Review Mortgage Lenders

American Independent Mortgage

The American Dream? - FULL LENGTH

You are being robbed before your very eyes! Do NOT allow this to happen anymore! 1. The government borrows money from the privately owned Federal ...

Accounting standards shouldn't be left to the accountants

The SEC and FASB are at it again with a plan requiring banks to forecast and book “current expected credit losses” over the life of loans without even a credit for expected interest income. Bank regulators are dutifully moving forward with plans to implement the new accounting standards.

The impact could be very negative for most banks, but particularly those that hold mortgages and other longer-term loans. A typical community bank might have as much as half of its balance sheet in residential mortgage loans. Forecasting and booking losses over the life of a 30-year mortgage is highly speculative at best — and requiring it to be done would probably sound the death knell for long-term mortgages.

Unfortunately, this is not our first experience with the Securities and Exchange Commission and its partner, the Financial Accounting Standards Board, trying force banks out of the business of longer-term lending. Mark-to-market (sometimes called “fair value”) accounting was imposed by them in the 1990s and led directly to at least $500 billion loan write-downs for insured depository institutions in the U.S. during the financial debacle of 2008-2010.

Rural America needs an expanded Farm Credit System

There are now two Americas: a growing, dynamic and prosperous urban America (including suburbs) that votes almost exclusively Democratic, and a shrinking, poor, rural America that votes Republican. This divide carries significant consequences, from increased polarization to the opioid epidemic, and defies traditional economic logic. Unless something is done soon to turn around the economic fortunes of rural America, the political and cultural cleavage between rural and urban areas will become complete, and Americans will consider their fellow citizens in other parts of the country as foreign as, well, foreigners.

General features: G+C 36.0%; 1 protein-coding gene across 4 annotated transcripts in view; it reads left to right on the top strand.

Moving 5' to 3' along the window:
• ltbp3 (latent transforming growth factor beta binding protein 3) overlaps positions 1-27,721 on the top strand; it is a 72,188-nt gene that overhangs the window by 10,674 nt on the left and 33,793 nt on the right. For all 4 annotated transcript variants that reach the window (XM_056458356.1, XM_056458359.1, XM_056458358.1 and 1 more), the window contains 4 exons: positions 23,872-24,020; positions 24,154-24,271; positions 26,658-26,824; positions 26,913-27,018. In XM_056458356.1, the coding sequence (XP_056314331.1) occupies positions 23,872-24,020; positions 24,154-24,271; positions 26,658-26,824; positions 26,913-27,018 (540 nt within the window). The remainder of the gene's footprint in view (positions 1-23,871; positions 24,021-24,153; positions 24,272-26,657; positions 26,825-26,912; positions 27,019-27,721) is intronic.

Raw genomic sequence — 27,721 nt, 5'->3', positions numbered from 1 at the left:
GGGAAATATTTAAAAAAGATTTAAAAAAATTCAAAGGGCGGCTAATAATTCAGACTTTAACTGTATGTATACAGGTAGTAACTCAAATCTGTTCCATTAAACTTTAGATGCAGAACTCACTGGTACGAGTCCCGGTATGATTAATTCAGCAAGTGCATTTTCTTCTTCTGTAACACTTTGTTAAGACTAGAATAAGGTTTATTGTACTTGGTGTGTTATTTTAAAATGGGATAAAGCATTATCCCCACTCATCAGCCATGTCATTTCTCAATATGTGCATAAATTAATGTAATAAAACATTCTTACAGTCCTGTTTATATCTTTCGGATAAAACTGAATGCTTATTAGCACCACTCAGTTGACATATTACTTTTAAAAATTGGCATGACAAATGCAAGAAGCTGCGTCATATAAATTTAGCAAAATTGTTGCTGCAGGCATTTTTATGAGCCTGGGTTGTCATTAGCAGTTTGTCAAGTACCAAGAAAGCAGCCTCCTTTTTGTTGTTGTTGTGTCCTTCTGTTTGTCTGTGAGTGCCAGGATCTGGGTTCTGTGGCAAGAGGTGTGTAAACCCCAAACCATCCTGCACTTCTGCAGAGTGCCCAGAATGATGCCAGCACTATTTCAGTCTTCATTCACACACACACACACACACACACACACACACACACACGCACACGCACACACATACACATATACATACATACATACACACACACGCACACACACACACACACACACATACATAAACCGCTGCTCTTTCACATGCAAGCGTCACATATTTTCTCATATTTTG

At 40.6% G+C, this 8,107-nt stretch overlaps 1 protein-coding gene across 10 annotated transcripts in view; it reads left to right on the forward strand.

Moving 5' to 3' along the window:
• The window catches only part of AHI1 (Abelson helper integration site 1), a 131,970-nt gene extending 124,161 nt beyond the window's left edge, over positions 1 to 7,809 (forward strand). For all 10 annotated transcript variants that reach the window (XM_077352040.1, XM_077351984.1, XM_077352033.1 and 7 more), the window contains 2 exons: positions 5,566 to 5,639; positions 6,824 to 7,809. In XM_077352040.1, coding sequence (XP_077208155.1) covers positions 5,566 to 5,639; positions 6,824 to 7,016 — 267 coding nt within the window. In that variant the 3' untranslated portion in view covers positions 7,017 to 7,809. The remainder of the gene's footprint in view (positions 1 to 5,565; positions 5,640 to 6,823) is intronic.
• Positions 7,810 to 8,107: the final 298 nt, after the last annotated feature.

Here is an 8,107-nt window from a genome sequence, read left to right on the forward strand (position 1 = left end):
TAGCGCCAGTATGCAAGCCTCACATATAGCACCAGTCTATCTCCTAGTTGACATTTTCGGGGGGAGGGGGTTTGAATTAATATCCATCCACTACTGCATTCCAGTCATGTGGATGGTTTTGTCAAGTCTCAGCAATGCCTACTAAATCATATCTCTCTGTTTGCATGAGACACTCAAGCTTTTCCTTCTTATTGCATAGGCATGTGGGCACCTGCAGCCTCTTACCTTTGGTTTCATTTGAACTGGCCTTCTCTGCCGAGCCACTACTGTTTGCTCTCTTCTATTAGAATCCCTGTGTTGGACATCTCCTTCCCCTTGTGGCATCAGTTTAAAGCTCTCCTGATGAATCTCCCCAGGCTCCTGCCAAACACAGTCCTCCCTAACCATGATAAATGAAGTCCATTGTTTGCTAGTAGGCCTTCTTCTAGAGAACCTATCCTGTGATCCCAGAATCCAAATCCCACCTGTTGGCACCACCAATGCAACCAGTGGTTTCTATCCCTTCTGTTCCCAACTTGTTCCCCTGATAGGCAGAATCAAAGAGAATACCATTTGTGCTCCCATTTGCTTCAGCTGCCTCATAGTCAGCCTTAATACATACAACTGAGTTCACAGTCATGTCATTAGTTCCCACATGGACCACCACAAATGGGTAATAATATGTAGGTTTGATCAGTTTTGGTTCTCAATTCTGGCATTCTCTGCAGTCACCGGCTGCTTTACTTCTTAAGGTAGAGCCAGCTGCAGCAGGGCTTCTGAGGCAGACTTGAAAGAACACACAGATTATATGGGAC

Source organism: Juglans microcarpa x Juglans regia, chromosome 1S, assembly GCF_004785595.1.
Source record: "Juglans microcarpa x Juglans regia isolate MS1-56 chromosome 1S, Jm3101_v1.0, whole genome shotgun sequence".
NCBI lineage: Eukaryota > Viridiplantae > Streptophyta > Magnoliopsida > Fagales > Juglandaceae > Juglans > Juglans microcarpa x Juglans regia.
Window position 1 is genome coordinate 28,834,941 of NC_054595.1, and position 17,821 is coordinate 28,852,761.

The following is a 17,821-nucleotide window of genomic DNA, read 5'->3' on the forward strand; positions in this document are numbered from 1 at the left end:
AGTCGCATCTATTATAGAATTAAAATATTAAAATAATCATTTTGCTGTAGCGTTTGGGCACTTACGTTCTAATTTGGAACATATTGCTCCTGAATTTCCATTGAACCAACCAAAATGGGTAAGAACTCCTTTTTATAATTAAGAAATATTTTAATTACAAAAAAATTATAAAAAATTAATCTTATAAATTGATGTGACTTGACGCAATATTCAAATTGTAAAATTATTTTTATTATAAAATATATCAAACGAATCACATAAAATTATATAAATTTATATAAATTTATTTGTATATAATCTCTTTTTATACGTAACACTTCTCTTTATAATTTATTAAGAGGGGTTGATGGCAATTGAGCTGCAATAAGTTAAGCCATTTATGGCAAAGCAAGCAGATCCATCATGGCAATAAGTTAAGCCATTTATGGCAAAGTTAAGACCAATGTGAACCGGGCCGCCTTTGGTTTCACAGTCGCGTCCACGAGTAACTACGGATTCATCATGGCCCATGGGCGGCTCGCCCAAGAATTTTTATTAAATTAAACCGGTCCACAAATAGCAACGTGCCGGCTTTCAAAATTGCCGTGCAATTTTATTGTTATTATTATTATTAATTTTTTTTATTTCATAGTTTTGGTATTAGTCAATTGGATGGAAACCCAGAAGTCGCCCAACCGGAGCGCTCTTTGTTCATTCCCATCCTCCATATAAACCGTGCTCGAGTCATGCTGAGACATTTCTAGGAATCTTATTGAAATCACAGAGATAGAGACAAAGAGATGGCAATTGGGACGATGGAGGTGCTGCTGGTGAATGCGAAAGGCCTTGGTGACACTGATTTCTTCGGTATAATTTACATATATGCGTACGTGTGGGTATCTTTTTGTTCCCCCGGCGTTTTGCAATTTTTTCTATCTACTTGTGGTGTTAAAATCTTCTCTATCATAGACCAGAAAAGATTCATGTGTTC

As rural America’s economic fortunes declined, so too did the number of banks willing to serve them. In December 2017, The Wall Street Journal reported that of America’s 1,980 rural counties, 625 don’t have a locally owned community bank (twice as many as 1994), and that at least 35 counties have no bank at all, with about 115 served by just one branch.

Postal banking and tax-advantaged “opportunity zones” are two recent policy proposals designed to increase the flow of capital to poor rural and urban communities. While these proposals are well-intentioned, they suffer from several design flaws and do not target the unique needs of rural America. Thankfully, solving the rural-banking problem may be as simple as expanding the authority of an existing network of credit institutions that Congress established over 100 years ago to serve the financing needs of America’s agricultural producers.

How can a poor young American be independent these days?

I mean we got a bad economy and prices are going high. I am a green card holder, has a useless AA degree and works in a store for years. What will I do if I lose my job? The mortgage alone, is not half paid.


What is your AA degree in?? If there are no jobs where you are, why aren't you going to the jobs??

I have an AA in information technology. I couldn't find a job where I was - Pacific Northwest. I went to where the jobs are - East Coast.